I never thought I would say this, but I went on a virtual date. In the Metaverse. With a guy that looks a lot like my husband. (Don’t worry, it actually was my husband, just in digital form!) If you read my blog about being a technological dinosaur, this development might surprise you, but definitely not more than it has surprised ME!
It all started when Brian realized he could build a place in the Metaverse that could bring people together and shine the light of Jesus into places he might never have the opportunity to go physically. After a few false starts, and with a lot of help, Brian and Olivia hosted their first live Metaverse show on August 17, 2022 with guests Aaron Sorrels and Jason Earls. I’m not going to say a lot about that, since we’ll be working on another blog all about it, but I will say that I was so moved by the conversation and camaraderie I witnessed during the broadcast. I mentioned to Brian that it was so cool to see how naturally each of them responded during the interview, looking at each other while they talked and interacted with the audience.
Soapstone Comedy Club in Horizon Worlds
Aaron Sorrels is the founder of The Soapstone Comedy Club in the Metaverse. I was really moved by his story and fascinated by the idea of a virtual comedy show, so Brian decided to take me to one Monday night. But first, he took me to a colorful and unusual church world to show me how they made a small group room that you get to by walking through a waterfall…(can’t wait to explore that a little more!) While we were there, he gave me the rundown on how to mute myself, how to activate a safe zone (a personal, protective bubble where no one can ‘virtually’ touch you, talk to you, or interact in any way until the Safe Zone is lifted. Users can report, block, and mute others from within a Safe Zone) and how to create a “party” where we could talk to each other without disrupting the event. Then we whooshed off to the comedy club and set up in a booth to enjoy the show. We got to chat with a few people and were served light pink, icy drinks (pink lemonade, perhaps?) and coffee as the laughs started rolling. As it turns out, instead of clapping you can make confetti shoot out of your fingertips by pumping your arms in the air. That certainly adds a festive air! You can also send “thanks” to people and depending on the version you choose, it makes their avatar glow in a different colored outline. It’s so fun!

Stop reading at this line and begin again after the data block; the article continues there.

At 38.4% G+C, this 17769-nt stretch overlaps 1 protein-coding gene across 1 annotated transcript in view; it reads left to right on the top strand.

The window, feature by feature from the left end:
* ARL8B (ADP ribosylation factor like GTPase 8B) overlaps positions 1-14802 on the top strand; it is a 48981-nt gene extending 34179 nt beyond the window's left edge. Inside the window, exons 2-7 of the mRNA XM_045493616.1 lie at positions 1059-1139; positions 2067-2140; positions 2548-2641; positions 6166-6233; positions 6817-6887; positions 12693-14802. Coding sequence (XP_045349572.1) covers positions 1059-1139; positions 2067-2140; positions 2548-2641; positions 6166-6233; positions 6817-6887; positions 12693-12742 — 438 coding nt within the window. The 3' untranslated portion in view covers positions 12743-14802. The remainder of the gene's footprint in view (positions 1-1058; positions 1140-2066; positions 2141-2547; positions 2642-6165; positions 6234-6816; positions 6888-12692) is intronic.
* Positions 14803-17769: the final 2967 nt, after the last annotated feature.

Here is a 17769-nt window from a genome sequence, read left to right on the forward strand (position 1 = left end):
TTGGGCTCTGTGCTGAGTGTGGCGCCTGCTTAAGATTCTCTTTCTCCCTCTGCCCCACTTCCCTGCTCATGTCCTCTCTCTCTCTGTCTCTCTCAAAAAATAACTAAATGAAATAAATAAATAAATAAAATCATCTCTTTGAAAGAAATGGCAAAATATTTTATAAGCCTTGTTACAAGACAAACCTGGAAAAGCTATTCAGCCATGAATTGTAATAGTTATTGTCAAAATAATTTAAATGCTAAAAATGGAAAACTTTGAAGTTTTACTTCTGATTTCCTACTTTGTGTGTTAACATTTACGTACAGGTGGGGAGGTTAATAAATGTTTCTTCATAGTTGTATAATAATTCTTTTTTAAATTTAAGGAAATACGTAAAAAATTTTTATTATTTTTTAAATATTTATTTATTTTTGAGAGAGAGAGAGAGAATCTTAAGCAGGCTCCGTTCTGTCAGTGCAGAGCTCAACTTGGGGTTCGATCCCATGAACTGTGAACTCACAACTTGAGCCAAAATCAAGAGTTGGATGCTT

Towards the end, they invited anyone who wanted to come onstage and tell a joke, but since I can’t even move around without running into things yet, I stayed in my seat. The comedian did call us out for taking a selfie, though, so Brian ran up to the stage to show him. I was cracking up, because I also don’t know how to hold my controllers normally, so my hands always look crazy on my avatar. Imagine my shock when I saw this photo and realized I had been holding my arms like this for who knows how long! Did the performer think I was x’ing him America’s Got Talent-style? He didn’t seem to notice. (I haven’t learned to smile yet, either 😬)
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Real Connection Is Possible In The Metaverse
My favorite thing about the evening was talking to people and realizing how real connection is possible through this platform and actually much more authentic than social media. I know some people are afraid that using the Metaverse is opening the door to a Ready Player One-type scenario where people live their whole life in a virtual world. The truth is, there are already people living that way. Do you know people who spend every waking minute on Facebook? Or in front of a TV? As more and more people leave social media and jump to the Metaverse, we have a real opportunity to engage with them in meaningful ways and to use this opportunity to reach people we may not have another way to reach.